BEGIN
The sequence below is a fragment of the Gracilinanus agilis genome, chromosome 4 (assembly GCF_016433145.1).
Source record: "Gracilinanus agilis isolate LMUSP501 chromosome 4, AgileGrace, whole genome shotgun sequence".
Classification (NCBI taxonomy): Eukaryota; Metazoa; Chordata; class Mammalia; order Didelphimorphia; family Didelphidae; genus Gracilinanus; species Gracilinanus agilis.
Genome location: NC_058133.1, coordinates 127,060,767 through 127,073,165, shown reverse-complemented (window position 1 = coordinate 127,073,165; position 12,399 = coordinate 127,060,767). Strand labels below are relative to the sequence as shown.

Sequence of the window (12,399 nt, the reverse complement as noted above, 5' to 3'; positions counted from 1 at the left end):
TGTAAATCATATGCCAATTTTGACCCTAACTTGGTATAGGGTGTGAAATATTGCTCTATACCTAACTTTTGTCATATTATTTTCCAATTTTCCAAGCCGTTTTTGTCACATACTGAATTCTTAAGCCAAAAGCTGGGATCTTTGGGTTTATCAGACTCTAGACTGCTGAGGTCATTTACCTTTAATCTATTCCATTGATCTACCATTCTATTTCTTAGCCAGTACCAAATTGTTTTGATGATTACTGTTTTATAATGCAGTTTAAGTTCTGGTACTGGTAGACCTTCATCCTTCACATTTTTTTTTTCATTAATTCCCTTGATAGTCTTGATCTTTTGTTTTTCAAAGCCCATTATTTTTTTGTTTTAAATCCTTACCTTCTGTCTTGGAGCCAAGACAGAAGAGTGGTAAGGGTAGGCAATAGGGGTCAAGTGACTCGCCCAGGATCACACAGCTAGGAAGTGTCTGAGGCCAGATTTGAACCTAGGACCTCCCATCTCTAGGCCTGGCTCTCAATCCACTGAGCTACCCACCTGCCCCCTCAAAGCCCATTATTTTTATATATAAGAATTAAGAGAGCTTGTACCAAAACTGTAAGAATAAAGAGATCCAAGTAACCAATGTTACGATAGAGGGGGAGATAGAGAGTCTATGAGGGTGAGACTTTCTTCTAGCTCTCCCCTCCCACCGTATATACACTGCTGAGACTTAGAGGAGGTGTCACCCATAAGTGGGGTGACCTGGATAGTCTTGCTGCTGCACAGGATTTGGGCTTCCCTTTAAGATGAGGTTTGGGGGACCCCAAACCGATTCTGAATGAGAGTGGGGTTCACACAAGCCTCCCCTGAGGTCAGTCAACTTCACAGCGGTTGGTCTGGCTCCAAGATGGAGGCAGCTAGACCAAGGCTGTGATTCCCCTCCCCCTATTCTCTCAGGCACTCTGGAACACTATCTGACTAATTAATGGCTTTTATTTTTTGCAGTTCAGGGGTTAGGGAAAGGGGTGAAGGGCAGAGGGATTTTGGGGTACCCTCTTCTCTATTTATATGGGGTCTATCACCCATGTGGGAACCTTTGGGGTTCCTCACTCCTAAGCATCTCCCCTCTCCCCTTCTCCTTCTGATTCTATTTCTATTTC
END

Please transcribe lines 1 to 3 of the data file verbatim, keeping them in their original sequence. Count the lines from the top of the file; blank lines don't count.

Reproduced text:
The sequence below is a fragment of the Gracilinanus agilis genome, chromosome 4 (assembly GCF_016433145.1).
Source record: "Gracilinanus agilis isolate LMUSP501 chromosome 4, AgileGrace, whole genome shotgun sequence".
Classification (NCBI taxonomy): Eukaryota; Metazoa; Chordata; class Mammalia; order Didelphimorphia; family Didelphidae; genus Gracilinanus; species Gracilinanus agilis.